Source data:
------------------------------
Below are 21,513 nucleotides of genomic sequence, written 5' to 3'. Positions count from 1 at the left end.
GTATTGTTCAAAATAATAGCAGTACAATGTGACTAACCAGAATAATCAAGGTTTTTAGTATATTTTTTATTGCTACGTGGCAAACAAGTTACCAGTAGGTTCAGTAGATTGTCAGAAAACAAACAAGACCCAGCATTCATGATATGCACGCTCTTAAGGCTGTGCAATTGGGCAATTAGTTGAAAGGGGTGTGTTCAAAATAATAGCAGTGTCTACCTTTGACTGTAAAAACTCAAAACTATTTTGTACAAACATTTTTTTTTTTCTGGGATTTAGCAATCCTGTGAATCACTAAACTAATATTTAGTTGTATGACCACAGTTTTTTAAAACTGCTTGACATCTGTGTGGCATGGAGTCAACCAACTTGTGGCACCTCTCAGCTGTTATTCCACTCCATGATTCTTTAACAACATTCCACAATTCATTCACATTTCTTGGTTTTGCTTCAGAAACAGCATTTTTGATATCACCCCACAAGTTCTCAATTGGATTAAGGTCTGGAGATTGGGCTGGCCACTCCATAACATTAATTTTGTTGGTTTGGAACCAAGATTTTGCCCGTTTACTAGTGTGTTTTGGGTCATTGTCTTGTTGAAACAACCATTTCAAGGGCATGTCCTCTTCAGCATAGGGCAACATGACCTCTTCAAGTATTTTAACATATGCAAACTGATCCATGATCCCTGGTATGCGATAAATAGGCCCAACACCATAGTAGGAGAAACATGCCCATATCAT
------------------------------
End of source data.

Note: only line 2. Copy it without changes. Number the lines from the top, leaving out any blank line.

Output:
GTATTGTTCAAAATAATAGCAGTACAATGTGACTAACCAGAATAATCAAGGTTTTTAGTATATTTTTTATTGCTACGTGGCAAACAAGTTACCAGTAGGTTCAGTAGATTGTCAGAAAACAAACAAGACCCAGCATTCATGATATGCACGCTCTTAAGGCTGTGCAATTGGGCAATTAGTTGAAAGGGGTGTGTTCAAAATAATAGCAGTGTCTACCTTTGACTGTAAAAACTCAAAACTATTTTGTACAAACATTTTTTTTTTTCTGGGATTTAGCAATCCTGTGAATCACTAAACTAATATTTAGTTGTATGACCACAGTTTTTTAAAACTGCTTGACATCTGTGTGGCATGGAGTCAACCAACTTGTGGCACCTCTCAGCTGTTATTCCACTCCATGATTCTTTAACAACATTCCACAATTCATTCACATTTCTTGGTTTTGCTTCAGAAACAGCATTTTTGATATCACCCCACAAGTTCTCAATTGGATTAAGGTCTGGAGATTGGGCTGGCCACTCCATAACATTAATTTTGTTGGTTTGGAACCAAGATTTTGCCCGTTTACTAGTGTGTTTTGGGTCATTGTCTTGTTGAAACAACCATTTCAAGGGCATGTCCTCTTCAGCATAGGGCAACATGACCTCTTCAAGTATTTTAACATATGCAAACTGATCCATGATCCCTGGTATGCGATAAATAGGCCCAACACCATAGTAGGAGAAACATGCCCATATCAT